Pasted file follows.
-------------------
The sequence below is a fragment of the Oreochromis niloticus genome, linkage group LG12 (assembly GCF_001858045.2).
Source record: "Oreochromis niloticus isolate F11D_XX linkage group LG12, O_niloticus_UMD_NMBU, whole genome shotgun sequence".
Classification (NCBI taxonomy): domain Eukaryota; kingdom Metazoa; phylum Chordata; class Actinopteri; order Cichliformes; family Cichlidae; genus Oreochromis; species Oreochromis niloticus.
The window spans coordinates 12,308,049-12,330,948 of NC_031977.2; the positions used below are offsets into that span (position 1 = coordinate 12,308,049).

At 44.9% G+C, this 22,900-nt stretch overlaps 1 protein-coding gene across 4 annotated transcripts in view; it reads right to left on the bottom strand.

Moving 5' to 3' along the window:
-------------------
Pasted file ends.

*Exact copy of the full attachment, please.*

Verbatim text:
The sequence below is a fragment of the Oreochromis niloticus genome, linkage group LG12 (assembly GCF_001858045.2).
Source record: "Oreochromis niloticus isolate F11D_XX linkage group LG12, O_niloticus_UMD_NMBU, whole genome shotgun sequence".
Classification (NCBI taxonomy): domain Eukaryota; kingdom Metazoa; phylum Chordata; class Actinopteri; order Cichliformes; family Cichlidae; genus Oreochromis; species Oreochromis niloticus.
The window spans coordinates 12,308,049-12,330,948 of NC_031977.2; the positions used below are offsets into that span (position 1 = coordinate 12,308,049).

At 44.9% G+C, this 22,900-nt stretch overlaps 1 protein-coding gene across 4 annotated transcripts in view; it reads right to left on the bottom strand.

Moving 5' to 3' along the window: